According to Mohamed Abu Obeid discrepancies between genders exist also in western societies and social structures cannot be copied one-to-one but have to be adapted to the respective regional and local environments. Equality of men and women is guaranteed as a human right and universally valid, countered Amira Yahyaoui. She stressed, that gender equality cannot be considered a western model but a universal principal. Women’s rights have been defined in writing in the Human Rights Charta and are not limited to the Western world. But they have to be applied in Arab societies. Sumaya Tayara agreed and added that women themselves have to fight for their rights.
Dr. Al Kitbi cautioned once more about the danger emanating from Islamic groups. She was without a doubt that these groups will draft regulations that will hinder women to actively participate in social and political matters. According to Salafitic teachings women are not to leave their house and are to be protected by men, she explained. Religion still plays a significant role in the relationship between men and women. However, Dr. Al Kitbi was hopeful, that society would follow suit if the government passes new laws in favor of women’s rights.
The issue of western examples also sparked a heated debate on twitter, where DubaiDebate organizers and audience alike tweeted life-feeds. The consensus among twitter users was clearly that gender equality was a universal human right that cannot be limited neither to specific regions nor cultures.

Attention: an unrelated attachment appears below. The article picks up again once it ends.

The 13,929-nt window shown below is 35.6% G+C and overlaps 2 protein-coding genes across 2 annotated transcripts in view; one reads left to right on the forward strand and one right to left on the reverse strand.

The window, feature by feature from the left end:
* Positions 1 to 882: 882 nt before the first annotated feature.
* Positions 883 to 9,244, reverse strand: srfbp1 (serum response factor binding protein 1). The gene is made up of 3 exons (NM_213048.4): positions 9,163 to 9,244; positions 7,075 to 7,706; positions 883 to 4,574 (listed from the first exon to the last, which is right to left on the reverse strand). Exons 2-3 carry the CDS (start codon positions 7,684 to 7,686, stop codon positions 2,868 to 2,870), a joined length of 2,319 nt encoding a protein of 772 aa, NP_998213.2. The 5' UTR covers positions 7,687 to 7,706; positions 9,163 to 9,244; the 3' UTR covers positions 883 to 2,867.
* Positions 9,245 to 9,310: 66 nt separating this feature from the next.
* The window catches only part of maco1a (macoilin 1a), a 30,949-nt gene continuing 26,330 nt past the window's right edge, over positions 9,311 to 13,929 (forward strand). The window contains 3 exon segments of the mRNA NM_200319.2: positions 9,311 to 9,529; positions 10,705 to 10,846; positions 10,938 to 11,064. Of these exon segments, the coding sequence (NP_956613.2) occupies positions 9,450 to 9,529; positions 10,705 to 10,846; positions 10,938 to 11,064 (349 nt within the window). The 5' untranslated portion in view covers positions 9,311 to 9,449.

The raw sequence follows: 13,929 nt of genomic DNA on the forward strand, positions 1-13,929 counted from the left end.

Do women’s rights have to be constitutionally guaranteed? The panel agreed on this final question of the debate; yes, equality can only be insured if it is explicitly stated in the countries’ national constitutions. The core of the problem is in the men’s heads, stated Amira Yahyaoui. She demanded practical equality of men and women which calls for new laws and a change in mentality. Mohamed Abu Obeid added that Arab societies hold on to their traditions too strongly and miss out on new developments and modern times. Dr. Ebtisam Al Kitbi highlighted the immense importance of education and upbringing in this change process: “We have to change our educational system and our stereotypes in regards to traditional gender roles.”
Dubai Debates is an independent debating forum aimed at the Arab youth. Harnessing the possibilities of new media, Dubai Debates aims to give everyone a voice in periodical debates that discuss some of the Arab world’s most pressing issues with opinion leaders, politicians, journalist and political activists.
By broadening participation through channels like Facebook, Twitter and Youtube, DubaiDebates create an ongoing, inclusive, and open discourse enabling all voices to be heard. With web technology now available to a rapidly increasing number of people across the Arab region and the world, and at a time where there is a great demand for constructive discourse, DubaiDebates aims to provide a platform that allows everyone to engage in debates.
The five different segments of the latest discussion can be accessed online at www.dubaidebates.com|http://www.dubaidebates.com or at www.kas.de|http://www.kas.de/rpg/en/publications/29789/.